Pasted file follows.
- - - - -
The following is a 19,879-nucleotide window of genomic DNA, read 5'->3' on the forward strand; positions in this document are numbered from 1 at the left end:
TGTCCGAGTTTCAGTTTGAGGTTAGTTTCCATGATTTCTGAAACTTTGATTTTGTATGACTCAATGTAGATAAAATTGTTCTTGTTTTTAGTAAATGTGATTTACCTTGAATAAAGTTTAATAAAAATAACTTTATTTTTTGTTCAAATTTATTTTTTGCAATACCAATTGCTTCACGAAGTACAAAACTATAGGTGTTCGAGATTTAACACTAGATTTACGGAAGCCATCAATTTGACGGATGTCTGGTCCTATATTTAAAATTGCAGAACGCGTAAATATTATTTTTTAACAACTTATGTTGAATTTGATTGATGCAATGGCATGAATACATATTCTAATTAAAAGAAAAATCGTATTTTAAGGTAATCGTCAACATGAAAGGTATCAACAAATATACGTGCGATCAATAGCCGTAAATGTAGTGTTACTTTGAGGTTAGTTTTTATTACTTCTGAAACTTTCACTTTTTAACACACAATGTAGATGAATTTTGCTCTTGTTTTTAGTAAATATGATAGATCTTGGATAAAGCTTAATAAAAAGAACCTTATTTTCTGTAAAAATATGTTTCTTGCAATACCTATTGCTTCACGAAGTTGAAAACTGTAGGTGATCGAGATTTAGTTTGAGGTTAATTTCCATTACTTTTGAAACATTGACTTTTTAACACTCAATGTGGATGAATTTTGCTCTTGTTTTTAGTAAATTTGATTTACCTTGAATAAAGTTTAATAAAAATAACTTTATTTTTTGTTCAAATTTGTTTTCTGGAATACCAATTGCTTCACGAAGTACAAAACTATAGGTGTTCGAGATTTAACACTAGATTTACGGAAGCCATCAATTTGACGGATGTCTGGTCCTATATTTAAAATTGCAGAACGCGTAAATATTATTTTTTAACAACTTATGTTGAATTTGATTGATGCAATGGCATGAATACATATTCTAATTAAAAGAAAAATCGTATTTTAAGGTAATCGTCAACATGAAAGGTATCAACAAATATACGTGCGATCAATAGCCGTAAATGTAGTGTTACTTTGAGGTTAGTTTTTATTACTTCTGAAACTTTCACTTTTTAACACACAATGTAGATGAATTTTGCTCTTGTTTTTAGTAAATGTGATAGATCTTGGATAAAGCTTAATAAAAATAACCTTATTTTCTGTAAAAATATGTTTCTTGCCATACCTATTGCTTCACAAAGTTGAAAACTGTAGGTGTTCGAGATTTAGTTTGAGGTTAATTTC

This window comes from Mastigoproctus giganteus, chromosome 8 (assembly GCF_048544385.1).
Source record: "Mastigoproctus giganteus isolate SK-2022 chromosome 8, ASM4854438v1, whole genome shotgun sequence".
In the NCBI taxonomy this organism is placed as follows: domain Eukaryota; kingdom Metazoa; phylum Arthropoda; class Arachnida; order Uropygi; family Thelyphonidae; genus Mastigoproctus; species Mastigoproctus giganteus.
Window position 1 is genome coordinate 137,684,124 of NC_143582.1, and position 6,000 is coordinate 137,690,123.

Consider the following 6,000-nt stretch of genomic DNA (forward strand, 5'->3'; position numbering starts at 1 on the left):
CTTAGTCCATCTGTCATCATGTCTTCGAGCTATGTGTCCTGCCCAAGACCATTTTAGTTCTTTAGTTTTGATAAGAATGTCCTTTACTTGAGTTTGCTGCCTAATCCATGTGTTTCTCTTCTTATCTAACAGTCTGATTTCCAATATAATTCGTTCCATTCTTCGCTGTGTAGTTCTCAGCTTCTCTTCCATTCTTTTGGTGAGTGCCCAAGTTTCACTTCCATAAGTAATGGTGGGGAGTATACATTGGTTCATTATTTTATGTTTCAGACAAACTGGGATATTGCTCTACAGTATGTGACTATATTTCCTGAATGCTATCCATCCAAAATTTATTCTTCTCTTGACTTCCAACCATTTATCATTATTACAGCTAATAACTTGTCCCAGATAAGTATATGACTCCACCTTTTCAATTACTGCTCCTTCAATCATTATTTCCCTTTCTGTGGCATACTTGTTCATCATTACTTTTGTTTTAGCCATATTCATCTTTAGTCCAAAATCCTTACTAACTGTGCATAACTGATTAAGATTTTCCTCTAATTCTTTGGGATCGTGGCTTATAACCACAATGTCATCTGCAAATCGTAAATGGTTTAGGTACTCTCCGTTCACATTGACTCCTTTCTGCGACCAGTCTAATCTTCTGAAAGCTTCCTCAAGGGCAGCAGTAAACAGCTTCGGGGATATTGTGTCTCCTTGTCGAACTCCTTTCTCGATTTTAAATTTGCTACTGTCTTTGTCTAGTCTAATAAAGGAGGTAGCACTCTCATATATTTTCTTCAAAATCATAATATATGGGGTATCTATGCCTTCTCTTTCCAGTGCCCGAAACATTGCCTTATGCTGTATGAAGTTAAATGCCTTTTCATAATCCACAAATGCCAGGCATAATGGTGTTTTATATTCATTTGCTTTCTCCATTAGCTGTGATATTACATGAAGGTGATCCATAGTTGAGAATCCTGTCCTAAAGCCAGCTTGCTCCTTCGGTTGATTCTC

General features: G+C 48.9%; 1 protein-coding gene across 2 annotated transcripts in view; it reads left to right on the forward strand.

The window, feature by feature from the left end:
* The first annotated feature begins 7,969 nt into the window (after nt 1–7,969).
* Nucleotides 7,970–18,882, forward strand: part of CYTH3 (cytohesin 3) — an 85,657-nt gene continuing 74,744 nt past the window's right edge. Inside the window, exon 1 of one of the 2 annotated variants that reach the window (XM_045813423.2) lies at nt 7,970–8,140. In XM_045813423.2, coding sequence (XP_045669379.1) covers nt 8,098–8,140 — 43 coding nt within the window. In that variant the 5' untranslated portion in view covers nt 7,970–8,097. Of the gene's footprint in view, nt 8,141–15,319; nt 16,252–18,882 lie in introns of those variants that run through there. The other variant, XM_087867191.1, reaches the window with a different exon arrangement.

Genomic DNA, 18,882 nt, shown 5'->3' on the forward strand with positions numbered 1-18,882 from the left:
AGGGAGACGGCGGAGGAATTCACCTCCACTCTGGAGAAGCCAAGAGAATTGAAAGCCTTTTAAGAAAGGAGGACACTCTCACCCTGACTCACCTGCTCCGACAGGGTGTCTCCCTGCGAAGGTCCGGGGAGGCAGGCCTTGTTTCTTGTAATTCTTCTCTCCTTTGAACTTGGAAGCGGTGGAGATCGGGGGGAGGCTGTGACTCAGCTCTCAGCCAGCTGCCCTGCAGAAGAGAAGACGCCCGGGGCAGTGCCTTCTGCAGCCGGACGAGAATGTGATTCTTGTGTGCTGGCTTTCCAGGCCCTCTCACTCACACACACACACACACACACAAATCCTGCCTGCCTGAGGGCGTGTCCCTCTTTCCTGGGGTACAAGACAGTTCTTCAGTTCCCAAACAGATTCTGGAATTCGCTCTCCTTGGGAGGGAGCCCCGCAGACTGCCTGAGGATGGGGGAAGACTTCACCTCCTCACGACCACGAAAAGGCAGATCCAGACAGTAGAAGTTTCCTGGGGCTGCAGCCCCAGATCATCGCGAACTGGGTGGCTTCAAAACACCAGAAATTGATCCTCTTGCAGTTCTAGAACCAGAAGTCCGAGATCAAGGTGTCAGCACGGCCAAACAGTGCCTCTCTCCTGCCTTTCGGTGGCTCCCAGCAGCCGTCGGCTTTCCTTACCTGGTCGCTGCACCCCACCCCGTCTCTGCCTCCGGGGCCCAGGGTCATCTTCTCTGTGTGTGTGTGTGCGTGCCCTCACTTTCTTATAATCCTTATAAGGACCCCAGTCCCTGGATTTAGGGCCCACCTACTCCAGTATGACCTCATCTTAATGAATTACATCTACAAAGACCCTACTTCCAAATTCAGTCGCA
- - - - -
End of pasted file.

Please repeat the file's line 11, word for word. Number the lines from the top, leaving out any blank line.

* The first annotated feature begins 7,969 nt into the window (after nt 1–7,969).